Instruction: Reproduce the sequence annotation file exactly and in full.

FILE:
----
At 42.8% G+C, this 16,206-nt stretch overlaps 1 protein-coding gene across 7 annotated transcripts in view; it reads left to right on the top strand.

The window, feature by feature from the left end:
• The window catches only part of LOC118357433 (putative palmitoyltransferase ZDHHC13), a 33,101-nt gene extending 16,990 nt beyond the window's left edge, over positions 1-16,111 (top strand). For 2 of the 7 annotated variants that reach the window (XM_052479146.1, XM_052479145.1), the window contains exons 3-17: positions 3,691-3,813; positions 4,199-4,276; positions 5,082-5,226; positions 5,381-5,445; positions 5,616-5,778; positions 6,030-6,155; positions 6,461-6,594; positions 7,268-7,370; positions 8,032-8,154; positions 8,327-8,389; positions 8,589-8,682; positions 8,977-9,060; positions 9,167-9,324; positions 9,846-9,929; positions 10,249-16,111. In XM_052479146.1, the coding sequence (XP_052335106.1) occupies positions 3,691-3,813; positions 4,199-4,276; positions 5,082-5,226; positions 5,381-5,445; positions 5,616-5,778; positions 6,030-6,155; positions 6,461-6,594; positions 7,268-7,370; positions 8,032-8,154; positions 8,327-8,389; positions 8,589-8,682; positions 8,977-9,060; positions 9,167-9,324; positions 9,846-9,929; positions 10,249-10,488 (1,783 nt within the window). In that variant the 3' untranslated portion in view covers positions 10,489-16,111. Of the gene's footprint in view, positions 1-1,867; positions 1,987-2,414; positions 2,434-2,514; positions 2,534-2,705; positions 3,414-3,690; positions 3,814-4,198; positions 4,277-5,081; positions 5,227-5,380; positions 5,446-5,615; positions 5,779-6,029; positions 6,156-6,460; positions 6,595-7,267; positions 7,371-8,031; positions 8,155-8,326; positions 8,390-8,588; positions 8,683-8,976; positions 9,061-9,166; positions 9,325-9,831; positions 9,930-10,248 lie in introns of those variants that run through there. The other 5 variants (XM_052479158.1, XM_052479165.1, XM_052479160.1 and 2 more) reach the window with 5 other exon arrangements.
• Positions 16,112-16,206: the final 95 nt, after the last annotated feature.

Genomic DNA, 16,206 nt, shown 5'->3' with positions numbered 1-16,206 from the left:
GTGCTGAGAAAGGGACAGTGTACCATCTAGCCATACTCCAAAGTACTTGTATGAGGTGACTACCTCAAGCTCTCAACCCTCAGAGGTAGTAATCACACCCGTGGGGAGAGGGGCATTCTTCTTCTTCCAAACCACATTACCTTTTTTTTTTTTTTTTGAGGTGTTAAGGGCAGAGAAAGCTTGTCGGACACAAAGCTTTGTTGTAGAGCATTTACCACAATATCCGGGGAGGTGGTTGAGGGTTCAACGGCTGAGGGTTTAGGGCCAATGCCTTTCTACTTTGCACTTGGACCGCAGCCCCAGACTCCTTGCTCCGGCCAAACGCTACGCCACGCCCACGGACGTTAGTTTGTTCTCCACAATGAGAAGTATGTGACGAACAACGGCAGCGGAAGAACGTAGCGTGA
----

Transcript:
At 42.8% G+C, this 16,206-nt stretch overlaps 1 protein-coding gene across 7 annotated transcripts in view; it reads left to right on the top strand.

The window, feature by feature from the left end:
• The window catches only part of LOC118357433 (putative palmitoyltransferase ZDHHC13), a 33,101-nt gene extending 16,990 nt beyond the window's left edge, over positions 1-16,111 (top strand). For 2 of the 7 annotated variants that reach the window (XM_052479146.1, XM_052479145.1), the window contains exons 3-17: positions 3,691-3,813; positions 4,199-4,276; positions 5,082-5,226; positions 5,381-5,445; positions 5,616-5,778; positions 6,030-6,155; positions 6,461-6,594; positions 7,268-7,370; positions 8,032-8,154; positions 8,327-8,389; positions 8,589-8,682; positions 8,977-9,060; positions 9,167-9,324; positions 9,846-9,929; positions 10,249-16,111. In XM_052479146.1, the coding sequence (XP_052335106.1) occupies positions 3,691-3,813; positions 4,199-4,276; positions 5,082-5,226; positions 5,381-5,445; positions 5,616-5,778; positions 6,030-6,155; positions 6,461-6,594; positions 7,268-7,370; positions 8,032-8,154; positions 8,327-8,389; positions 8,589-8,682; positions 8,977-9,060; positions 9,167-9,324; positions 9,846-9,929; positions 10,249-10,488 (1,783 nt within the window). In that variant the 3' untranslated portion in view covers positions 10,489-16,111. Of the gene's footprint in view, positions 1-1,867; positions 1,987-2,414; positions 2,434-2,514; positions 2,534-2,705; positions 3,414-3,690; positions 3,814-4,198; positions 4,277-5,081; positions 5,227-5,380; positions 5,446-5,615; positions 5,779-6,029; positions 6,156-6,460; positions 6,595-7,267; positions 7,371-8,031; positions 8,155-8,326; positions 8,390-8,588; positions 8,683-8,976; positions 9,061-9,166; positions 9,325-9,831; positions 9,930-10,248 lie in introns of those variants that run through there. The other 5 variants (XM_052479158.1, XM_052479165.1, XM_052479160.1 and 2 more) reach the window with 5 other exon arrangements.
• Positions 16,112-16,206: the final 95 nt, after the last annotated feature.

Genomic DNA, 16,206 nt, shown 5'->3' with positions numbered 1-16,206 from the left:
GTGCTGAGAAAGGGACAGTGTACCATCTAGCCATACTCCAAAGTACTTGTATGAGGTGACTACCTCAAGCTCTCAACCCTCAGAGGTAGTAATCACACCCGTGGGGAGAGGGGCATTCTTCTTCTTCCAAACCACATTACCTTTTTTTTTTTTTTTTGAGGTGTTAAGGGCAGAGAAAGCTTGTCGGACACAAAGCTTTGTTGTAGAGCATTTACCACAATATCCGGGGAGGTGGTTGAGGGTTCAACGGCTGAGGGTTTAGGGCCAATGCCTTTCTACTTTGCACTTGGACCGCAGCCCCAGACTCCTTGCTCCGGCCAAACGCTACGCCACGCCCACGGACGTTAGTTTGTTCTCCACAATGAGAAGTATGTGACGAACAACGGCAGCGGAAGAACGTAGCGTGA